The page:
press release

The installation Copy and Paste presented by Sylvie Boisseau and Frank Westermeyer comprises three screened videos.

In the first, a man wielding a red flag is shown trying to direct cars towards parking spots. In the second, we see Frank Westermeyer reproduce the same activity at the same place.

The third video, however, actually takes place in two parts and uses the blue screen technique (also known as bluescreening and blue box): an action is filmed against a uniformly blue background, then is “carved out,” i.e., processed out to be projected, now shorn of its original context, in a different setting.

In Copy and Paste, a street in Geneva serves as a background on which visitors to the exhibition are overlaid as they are filmed live using the blue screen technique in the venue. To do this of course, visitors have to play along with the proposed game. They are invited to grab a red flag and wave it, imitating the gestures of the two men who figure in the two other videos.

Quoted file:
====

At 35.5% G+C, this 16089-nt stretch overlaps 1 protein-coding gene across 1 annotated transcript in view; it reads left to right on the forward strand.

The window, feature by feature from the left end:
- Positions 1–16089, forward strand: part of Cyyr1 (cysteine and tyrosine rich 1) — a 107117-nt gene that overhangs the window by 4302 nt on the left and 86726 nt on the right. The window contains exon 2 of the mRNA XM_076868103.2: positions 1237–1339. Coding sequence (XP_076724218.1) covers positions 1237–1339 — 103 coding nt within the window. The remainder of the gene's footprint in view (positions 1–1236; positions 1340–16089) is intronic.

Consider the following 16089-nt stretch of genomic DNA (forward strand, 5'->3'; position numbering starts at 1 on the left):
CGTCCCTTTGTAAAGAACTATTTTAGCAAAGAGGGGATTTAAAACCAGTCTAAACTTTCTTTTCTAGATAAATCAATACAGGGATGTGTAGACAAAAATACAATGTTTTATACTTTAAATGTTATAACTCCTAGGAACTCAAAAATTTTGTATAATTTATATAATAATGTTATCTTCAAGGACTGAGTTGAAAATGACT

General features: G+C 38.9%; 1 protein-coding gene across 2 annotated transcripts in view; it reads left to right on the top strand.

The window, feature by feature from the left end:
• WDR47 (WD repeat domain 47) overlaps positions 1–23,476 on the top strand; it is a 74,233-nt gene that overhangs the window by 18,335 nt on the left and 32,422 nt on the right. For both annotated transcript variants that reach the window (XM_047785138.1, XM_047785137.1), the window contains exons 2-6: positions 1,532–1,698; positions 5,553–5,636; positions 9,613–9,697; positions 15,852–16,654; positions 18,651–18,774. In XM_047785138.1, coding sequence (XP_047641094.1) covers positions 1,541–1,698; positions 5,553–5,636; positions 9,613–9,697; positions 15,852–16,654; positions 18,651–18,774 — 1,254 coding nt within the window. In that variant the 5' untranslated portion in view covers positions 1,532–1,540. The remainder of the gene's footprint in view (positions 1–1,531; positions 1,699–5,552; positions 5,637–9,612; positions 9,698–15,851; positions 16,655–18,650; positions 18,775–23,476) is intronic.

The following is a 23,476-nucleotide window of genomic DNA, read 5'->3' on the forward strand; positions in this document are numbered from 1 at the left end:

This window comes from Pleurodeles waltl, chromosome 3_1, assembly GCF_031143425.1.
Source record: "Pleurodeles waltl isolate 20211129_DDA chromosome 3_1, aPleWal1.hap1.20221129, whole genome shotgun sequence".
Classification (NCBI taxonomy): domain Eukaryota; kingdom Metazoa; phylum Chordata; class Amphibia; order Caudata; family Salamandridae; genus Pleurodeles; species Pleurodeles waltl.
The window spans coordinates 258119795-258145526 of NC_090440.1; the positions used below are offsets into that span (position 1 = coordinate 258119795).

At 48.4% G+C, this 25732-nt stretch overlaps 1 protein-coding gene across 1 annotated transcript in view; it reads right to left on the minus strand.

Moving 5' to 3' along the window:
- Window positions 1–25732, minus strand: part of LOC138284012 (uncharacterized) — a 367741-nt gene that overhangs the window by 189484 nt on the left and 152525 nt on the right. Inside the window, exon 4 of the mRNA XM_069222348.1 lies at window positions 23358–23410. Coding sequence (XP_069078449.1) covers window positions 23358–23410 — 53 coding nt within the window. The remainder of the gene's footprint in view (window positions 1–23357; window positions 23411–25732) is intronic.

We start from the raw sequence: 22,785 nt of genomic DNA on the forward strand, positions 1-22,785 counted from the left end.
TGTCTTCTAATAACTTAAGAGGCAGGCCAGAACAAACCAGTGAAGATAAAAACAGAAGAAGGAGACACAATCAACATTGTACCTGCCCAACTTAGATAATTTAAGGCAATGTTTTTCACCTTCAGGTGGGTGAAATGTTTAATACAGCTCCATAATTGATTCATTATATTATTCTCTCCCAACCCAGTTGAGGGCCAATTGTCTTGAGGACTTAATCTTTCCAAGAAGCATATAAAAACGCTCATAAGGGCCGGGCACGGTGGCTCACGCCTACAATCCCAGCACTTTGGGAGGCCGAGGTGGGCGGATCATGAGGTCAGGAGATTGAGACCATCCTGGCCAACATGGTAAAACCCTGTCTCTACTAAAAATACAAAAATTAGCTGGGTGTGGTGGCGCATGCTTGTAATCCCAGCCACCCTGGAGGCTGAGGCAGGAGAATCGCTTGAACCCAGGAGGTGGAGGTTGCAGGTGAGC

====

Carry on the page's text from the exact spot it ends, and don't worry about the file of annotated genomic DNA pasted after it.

This device gives full meaning to “copy and paste,” which of course refers to the process widely used in world of computers. The process, transmitted from machine to man, is shifted to a broader context and is transformed into a way of being in this case. We copy/we imitate, we paste/we adapt. Viewers copy by imitation and their recopied gestures are literally pasted in, displaced in a different environment which they are adapted to.

Sylvie Boisseau is born in 1970 in Thiais, in France.

Frank Westermeyer is born in 1971, in Essen, in Germany. He is a teacher for video art at l'Ecole supérieure des beaux-arts in Geneva.


only in german

Sylvie Boisseau & Frank Westermeyer
Copy and Paste